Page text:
© Capability Measurement, , Mercedes: near the bottom of the JD Power reliability survey Mercedes is still reeling from a series of embarrassing recalls of its prestige sedan, the E-Class, which starts at $50,000. In May, 2004, the company suffered a spate of problems with its electronic brake control system, and it recalled 680,000 cars for inspections. This year, in late March, Mercedes announced the biggest recall in its history million cars with faulty fuel pumps made by supplier Robert Bosch. Software bugs and the complex interfaces that allow the myriad electronics systems to talk to each other are to blame for many Mercedes defects. Getting such bugs out is a fiendishly hard job and can often take years. The problems have also pushed up costs and hurt profits. Last year Mercedes spent some $600 million to cover warranty costs, analysts say. Worse, the quality fiasco has taken a heavy toll both in Europe, which accounts for 76% of sales, and in the U.S., where the auto maker sells 21% of its vehicles. Mercedes' European market share slipped to 4.2% in the first half of 2005, down from 4.5% for the same period in And last year, BMW (BMW ) overtook Mercedes as the world's No. 1 luxury carmaker. Source: Business Week 8-15, Cover Story, Dark Days At Daimler, p
© Capability Measurement, , Business performance expectations Even good managers can be notoriously bad when it comes to projecting the future performance of their companies. Many outstanding executives at large companies routinely promise to double their share prices in, say, five years or to beat market returns by margins that even upstart competitors would envy. Others focus on sustaining top- or bottom-line growth and profitability over long periods of time, seemingly heedless of the cyclical ups and downs in their industries. The intentions of these executives—to set high aspirations that encourage growth, innovation, and efficiency—are good. Lofty goals, however, pose special challenges, even for companies that already have strong market positions. Furthermore, they can tempt executives to make risky bets and demoralize employees charged with hitting unrealistic targets. Yet many senior executives, try as they might, still find it hard to shift their attention away from today’s stock price and the next set of interim results. The forbidding presence of hedge fund and private-equity investors on corporate share registers and the increasingly short tenure of CEOs have only intensified the obsession with short-term performance. Source: The Halo Effect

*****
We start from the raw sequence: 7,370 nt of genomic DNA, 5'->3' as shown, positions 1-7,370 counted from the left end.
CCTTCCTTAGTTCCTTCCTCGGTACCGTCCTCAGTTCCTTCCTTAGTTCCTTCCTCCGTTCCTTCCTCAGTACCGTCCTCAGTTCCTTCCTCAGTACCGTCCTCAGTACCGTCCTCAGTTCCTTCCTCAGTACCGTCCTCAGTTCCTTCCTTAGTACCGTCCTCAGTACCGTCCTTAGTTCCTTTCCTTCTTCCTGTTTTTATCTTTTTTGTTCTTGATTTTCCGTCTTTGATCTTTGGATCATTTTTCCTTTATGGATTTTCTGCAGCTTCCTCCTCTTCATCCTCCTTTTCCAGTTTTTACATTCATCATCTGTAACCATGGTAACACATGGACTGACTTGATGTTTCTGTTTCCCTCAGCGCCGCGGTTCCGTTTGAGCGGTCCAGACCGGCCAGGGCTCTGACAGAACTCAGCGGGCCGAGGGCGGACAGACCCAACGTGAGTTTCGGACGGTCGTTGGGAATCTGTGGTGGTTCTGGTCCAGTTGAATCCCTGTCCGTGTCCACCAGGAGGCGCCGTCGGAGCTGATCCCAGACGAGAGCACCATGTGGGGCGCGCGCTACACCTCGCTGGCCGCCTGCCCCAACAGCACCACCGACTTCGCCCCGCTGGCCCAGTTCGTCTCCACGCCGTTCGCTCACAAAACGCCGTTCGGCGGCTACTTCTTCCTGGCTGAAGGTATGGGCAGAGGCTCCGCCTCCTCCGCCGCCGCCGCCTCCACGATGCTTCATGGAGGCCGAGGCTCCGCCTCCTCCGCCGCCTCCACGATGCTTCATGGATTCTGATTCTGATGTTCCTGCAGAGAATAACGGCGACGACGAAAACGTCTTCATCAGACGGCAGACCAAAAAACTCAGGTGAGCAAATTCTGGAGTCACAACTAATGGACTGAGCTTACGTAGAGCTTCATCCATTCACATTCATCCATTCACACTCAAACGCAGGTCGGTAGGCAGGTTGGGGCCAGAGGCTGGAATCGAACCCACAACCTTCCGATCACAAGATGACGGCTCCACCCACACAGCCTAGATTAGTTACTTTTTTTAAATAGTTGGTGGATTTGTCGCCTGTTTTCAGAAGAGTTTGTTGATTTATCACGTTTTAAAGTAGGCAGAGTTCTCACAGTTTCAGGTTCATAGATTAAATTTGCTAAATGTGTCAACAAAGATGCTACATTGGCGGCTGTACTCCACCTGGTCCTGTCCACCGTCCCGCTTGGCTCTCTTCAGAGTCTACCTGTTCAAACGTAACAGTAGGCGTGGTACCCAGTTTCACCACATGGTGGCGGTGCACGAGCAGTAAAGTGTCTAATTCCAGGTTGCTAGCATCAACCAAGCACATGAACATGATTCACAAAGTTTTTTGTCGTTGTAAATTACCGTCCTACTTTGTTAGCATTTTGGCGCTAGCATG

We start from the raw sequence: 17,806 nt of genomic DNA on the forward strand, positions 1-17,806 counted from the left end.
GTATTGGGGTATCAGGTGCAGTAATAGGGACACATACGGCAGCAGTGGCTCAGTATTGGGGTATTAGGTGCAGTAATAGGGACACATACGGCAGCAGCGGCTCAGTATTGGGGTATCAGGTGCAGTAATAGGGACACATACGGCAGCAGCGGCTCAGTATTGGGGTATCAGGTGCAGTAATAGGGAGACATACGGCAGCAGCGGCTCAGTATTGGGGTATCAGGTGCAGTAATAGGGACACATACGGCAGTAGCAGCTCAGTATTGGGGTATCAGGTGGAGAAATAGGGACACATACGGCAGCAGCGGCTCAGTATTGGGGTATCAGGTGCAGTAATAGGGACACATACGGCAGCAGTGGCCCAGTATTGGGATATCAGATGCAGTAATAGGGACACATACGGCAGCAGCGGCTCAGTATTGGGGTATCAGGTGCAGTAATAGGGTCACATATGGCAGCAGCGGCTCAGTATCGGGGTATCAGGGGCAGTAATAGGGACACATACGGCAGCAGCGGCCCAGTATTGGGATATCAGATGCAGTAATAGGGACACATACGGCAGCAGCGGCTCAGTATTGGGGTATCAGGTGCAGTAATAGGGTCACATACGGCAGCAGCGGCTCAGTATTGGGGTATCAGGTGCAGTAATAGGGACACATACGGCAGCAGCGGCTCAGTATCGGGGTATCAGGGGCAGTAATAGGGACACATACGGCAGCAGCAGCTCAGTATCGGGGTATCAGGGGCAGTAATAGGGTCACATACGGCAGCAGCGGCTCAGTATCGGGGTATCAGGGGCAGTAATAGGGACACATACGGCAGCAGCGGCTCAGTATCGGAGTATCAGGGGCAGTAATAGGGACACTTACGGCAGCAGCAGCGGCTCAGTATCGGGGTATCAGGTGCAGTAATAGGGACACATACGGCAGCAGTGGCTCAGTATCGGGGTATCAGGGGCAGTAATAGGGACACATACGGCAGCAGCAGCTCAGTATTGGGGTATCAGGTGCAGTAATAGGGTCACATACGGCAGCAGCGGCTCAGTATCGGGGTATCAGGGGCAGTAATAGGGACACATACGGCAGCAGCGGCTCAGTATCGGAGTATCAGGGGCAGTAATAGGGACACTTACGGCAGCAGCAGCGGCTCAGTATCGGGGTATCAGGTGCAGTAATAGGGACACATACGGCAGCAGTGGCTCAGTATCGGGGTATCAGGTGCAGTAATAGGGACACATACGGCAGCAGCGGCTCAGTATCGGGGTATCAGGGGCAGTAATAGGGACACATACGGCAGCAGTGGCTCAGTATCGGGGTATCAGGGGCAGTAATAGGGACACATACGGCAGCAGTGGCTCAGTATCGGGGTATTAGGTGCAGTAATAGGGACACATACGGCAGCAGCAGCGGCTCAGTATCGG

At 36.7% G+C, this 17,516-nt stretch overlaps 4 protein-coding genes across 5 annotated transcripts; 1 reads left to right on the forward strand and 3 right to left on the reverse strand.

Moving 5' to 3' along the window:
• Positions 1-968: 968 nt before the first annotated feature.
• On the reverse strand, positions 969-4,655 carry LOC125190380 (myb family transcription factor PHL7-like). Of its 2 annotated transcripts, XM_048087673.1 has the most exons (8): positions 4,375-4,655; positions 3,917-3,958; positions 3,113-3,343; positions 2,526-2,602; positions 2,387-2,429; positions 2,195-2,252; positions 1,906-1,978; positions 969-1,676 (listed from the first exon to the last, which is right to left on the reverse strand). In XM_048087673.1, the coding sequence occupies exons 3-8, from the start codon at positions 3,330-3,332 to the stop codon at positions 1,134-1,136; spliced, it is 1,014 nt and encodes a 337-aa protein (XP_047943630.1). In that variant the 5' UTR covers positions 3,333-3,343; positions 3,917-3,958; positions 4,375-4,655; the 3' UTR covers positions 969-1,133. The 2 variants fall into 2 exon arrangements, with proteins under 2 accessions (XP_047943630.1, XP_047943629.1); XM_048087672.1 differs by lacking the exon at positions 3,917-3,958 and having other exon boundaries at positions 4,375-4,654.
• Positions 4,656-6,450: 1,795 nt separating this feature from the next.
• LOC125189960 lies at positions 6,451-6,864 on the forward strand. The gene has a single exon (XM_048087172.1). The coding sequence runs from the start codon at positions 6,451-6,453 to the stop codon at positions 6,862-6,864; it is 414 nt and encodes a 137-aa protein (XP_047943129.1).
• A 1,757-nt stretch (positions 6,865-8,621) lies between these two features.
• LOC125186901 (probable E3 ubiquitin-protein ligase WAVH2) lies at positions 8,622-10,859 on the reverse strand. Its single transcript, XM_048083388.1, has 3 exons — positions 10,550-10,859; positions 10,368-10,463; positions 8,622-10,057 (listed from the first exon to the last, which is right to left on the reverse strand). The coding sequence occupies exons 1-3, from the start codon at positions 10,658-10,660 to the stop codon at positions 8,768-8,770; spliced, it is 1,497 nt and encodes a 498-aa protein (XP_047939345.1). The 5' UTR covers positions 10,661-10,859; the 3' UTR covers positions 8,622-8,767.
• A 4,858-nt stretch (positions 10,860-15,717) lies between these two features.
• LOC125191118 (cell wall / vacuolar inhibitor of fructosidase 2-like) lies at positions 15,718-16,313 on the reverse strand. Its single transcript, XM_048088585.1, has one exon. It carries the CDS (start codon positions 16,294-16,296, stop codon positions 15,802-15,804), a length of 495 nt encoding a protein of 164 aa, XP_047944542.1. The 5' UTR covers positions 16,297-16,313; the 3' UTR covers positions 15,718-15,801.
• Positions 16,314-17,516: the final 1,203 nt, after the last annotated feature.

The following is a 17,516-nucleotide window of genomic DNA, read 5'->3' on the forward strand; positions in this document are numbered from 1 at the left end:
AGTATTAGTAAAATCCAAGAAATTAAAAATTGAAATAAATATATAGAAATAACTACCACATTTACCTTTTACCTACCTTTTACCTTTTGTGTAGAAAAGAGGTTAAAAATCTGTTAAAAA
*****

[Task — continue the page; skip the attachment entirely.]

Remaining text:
© Capability Measurement, , Estimation accuracy lacking Only 9 of 1,077 large global companies outperformed their competitors on both revenue growth and profitability over a decade, a study finds—confirming that such strong performance is rare and that many executives impose unrealistic expectations on their organizations. If past is prologue, managers and boards won’t forecast with any precision the timing of the next recession. But they should be asking themselves today whether they are building the financial, operating, and product flexibility to make the most of the next downturn. Source: The Halo Effect
© Capability Measurement, , Dangerous Organizational Changes: Look Before Your Leap* Type: 1.Mergers and acquisitions 2.Implementing new enterprise software 3.Switching to better HR practices 4.Quality Improvement efforts 5.Business process reengineering (BPR) 6.Layoffs 7.Launching a new product 8.Starting a new organization Evidence of Success/Failure: 1.Mostly negative results, sell quickly 2.> 50% fail 3.Startups fail more often 4.Talk but not much walk 5.~30% achieve stated goals 6.Create lasting problems 7.Extremely high failure rates 8.Death rates for new ventures is high *Source: Hard Facts, Dangerous Half-Truths & Total Nonsense: Profiting Form Evidence-Based Management, Table 7-1
© Capability Measurement, , Evolving capability and maturity frameworks Brief history: 50’s, 60’s Crosby--manufacturing process waste Deming—statistical process control Mid 80’s to mid 90’s DOD recognition of software development crisis SEI publishes the Capability Maturity Model for software (CMM) Late 90’s to early 2000’s PCMM V1, V2 CMMI V1 October 2007: Business Process Maturity Model
© Capability Measurement, , References & Sources Books: Competing on Analytics-HBS Press The Halo Effect-Free Press Hard Facts, Dangerous Half-Truths and Total Nonsense-HBS Press Your Gut is Still Not Smarter Than Your Head-Wiley CFO Insights: Delivering High Performance-Wiley Business Journals and Reports: Harvard Business Review, “Managing Human Sigma” and 2005; “Toward a Theory of High Performance, 2005 PWC CEO Complexity Study, 2006 PWC and UK Institute of Internal Auditors, 2007 Accenture Outlook, Bain, Annual “Management Tools Survey”, 2007 IBM CEO Expanding the Innovation Horizon, 2006 The McKinsey Quarterly: “The halo effect, and other managerial delusions” Number 1 “Cracking the complexity code”, 2007 Number 2 “The link between profits and organizational performance”, 2007 Number 3 “Managing for quality: An interview with Armand Feigenbaum “Managing your organization by the evidence”, 2006 Number 3 “The state of the corporate board- A McKinsey Global Survey 2007”, Web-exclusive June 2007 “Anatomy of a healthy corporation”, Web-exclusive New Sources: Washington Post-various Wall Street Journal-various Fortune-various Business Week 2007 Advertising citing “The New Risk Environment”, Conference Board Study on Enterprise Risk Management, 2007 Experts: Dr. Bill Curtis (Process) and Dr. Robert Charette (Enterprise Risk Management) Bio’s available on